Joe Biden's trip to Israel could be good for his image but is fraught with risk

Joe Biden is expected to visit Israel on Wednesday. Credit: AP

For the first time in history, an American President will visit Israel during a war. The security risks of such a well-publicised trip are obvious.

Reporters arriving last week had to throw themselves on the ground as air raid sirens sounded at Ben Gurion airport.

Secretary of State Antony Blinken was forced to shelter in Tel Aviv during his visit.

The Secret Service will have been involved in intricate security planning by the time Air Force One lands, but even the best close protection outfit in the world can’t completely mitigate the risk of rockets being launched from Gaza.

His team will take comfort from the effectiveness of the Iron Dome anti-missile system which has been able to take out many of the Hamas rockets aimed at Israel, but some do get through.

President Biden won’t be lingering outside any longer than necessary.

Joe Biden has been keen to show the US backs Israel. Credit: AP

The upside to the trip is obvious to a man seeking re-election in just over a year. Another visit to an active war zone, eight months after he was in Ukraine, will burnish his credentials as Commander-in-Chief, a leader who not only talks about supporting America’s allies but is willing to put himself at personal risk to show his solidarity in person.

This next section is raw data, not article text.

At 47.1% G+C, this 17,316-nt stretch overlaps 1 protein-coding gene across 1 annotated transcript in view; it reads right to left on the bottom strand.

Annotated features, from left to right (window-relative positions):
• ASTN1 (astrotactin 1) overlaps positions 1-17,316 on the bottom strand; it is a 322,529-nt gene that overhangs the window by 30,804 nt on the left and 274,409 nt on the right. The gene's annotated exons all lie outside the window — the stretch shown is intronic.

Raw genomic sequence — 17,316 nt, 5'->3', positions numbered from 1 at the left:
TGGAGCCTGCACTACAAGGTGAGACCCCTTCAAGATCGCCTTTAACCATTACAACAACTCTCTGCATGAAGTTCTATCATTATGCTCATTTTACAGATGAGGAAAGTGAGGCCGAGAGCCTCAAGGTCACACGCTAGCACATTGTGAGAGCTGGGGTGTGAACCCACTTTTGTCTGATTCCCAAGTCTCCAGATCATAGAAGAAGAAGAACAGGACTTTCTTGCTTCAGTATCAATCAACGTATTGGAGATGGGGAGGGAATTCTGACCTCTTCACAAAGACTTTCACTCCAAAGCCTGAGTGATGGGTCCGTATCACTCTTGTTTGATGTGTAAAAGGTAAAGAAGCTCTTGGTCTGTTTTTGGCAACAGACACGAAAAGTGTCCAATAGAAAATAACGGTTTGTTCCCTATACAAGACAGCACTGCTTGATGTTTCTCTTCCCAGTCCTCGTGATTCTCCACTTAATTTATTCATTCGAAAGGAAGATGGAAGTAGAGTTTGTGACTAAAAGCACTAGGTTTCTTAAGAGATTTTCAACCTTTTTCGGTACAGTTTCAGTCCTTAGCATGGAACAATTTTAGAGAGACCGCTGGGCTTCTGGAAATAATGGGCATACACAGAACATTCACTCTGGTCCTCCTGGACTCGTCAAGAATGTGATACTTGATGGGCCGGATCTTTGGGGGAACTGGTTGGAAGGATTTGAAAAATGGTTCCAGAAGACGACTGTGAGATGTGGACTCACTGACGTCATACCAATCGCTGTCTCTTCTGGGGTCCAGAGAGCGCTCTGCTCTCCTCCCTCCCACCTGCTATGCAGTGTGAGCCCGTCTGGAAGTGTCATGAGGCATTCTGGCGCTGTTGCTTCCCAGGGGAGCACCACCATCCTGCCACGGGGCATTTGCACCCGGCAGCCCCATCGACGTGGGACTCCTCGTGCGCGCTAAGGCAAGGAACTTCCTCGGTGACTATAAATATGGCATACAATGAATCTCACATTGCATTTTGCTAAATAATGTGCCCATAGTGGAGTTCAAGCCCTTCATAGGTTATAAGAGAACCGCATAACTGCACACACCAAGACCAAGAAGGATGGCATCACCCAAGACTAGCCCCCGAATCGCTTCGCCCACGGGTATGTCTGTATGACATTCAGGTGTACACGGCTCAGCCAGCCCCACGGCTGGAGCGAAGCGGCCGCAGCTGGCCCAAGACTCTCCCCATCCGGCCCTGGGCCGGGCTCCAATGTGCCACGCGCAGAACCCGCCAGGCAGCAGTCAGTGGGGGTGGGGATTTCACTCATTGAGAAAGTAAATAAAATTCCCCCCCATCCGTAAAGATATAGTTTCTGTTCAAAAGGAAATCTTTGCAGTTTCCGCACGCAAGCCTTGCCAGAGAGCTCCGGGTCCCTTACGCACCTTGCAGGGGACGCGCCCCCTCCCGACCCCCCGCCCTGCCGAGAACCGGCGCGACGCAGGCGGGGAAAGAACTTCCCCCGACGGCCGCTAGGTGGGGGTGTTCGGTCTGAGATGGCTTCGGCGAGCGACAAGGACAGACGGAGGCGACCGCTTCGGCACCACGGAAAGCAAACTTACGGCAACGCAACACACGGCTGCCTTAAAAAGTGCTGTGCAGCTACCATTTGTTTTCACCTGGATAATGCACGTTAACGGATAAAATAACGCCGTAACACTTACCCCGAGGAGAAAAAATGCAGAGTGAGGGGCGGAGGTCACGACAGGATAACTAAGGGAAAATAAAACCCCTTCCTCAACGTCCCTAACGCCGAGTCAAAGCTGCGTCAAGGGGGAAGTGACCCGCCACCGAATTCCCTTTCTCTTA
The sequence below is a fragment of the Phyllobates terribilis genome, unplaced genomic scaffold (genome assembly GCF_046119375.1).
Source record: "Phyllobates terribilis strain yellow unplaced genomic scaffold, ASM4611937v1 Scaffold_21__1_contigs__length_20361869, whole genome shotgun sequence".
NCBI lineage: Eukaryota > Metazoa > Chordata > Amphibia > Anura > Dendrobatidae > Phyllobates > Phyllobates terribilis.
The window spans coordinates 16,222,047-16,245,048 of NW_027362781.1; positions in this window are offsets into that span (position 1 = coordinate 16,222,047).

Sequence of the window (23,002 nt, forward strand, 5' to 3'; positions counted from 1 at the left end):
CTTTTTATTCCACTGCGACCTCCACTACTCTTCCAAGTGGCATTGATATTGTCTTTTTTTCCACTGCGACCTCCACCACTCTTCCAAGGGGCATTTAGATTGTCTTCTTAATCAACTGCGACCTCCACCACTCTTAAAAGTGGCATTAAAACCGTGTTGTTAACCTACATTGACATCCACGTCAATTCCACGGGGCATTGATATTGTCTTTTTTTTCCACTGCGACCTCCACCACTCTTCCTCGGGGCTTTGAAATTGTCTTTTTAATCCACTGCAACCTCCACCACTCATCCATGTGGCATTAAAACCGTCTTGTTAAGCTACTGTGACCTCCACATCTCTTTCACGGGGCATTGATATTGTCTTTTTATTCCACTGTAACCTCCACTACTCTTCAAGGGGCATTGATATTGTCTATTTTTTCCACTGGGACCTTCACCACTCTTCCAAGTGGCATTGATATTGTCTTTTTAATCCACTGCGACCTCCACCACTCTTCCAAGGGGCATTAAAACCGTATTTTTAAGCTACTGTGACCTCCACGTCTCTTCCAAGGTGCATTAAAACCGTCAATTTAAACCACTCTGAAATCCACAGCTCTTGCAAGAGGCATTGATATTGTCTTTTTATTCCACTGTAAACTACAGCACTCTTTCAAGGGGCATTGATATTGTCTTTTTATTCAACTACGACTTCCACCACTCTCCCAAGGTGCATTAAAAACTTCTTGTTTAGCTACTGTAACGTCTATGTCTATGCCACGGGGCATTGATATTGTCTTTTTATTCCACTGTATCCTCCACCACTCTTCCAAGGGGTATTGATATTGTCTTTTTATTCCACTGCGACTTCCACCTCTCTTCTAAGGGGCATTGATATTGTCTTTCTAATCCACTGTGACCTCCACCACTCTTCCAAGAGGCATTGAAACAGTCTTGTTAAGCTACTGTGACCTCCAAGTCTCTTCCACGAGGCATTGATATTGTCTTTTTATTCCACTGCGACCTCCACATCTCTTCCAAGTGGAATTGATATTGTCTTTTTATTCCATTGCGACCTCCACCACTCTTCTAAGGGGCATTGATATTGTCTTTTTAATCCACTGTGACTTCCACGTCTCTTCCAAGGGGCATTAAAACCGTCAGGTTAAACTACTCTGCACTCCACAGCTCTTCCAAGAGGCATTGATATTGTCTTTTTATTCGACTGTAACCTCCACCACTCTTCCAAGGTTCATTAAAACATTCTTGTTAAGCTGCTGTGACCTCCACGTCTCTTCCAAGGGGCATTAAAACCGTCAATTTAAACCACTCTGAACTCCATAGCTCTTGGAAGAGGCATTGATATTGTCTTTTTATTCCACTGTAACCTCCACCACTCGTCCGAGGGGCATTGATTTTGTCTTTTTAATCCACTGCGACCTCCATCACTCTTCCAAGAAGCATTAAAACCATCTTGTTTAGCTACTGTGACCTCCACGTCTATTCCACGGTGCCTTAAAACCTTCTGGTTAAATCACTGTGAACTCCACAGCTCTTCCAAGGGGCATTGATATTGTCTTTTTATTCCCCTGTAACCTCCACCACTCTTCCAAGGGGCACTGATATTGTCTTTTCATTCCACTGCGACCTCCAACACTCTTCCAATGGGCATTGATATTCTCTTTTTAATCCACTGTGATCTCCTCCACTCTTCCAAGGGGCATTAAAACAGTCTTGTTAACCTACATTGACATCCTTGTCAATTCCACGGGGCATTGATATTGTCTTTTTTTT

There are, however, also political risks that come with this trip. It will further bind Biden to the conflict and its consequences, linking his attempts to free hostages, broker safe passage for civilians and secure humanitarian supplies, to the results on the ground.

If he is successful, he will be able to claim he avoided a wider war, helped to free those held by Hamas and lessened the impact on the civilian population, of the inevitable Israeli military response.

His political enemies will seize on any suggestion of failure. If an Israeli ground offensive still goes ahead, with significant casualties on both sides and no discernible compromise by Prime Minister Netanyahu, Biden will look weak.

Joe Biden will have to balance Israel's right to defend itself with the desire to prevent the deaths of innocent Palestinians. Credit: AP

Being labelled both weak and old could seriously damage his chances next November, even if it is against Donald Trump, a man who is facing multiple indictments.

Biden pushed for this trip though, despite the jeopardy, not just so he looks tough. He is driven by a deep moral imperative.

His officials have repeatedly set out how he is determined to show America stands shoulder to shoulder with Israel, but he also wants Israel’s reaction to the horrific terrorist attacks to be within the rules of war.

He will try to balance these two objectives this week: supporting Israel, while also standing up for innocent civilians in Gaza who are caught in the middle of a conflict for which they bear no responsibility.

He has already said an Israeli occupation of Gaza would be a mistake. So what then is his proposal if Hamas is dismantled?

One thing is certain: more than two million Gazans are not going anywhere. They need government and deserve better than Hamas.

Perhaps the key challenge for President Biden is formulating a longer-term strategy for the future of Gaza which is acceptable to the Israelis, its Arab neighbours and the people of Gaza themselves.

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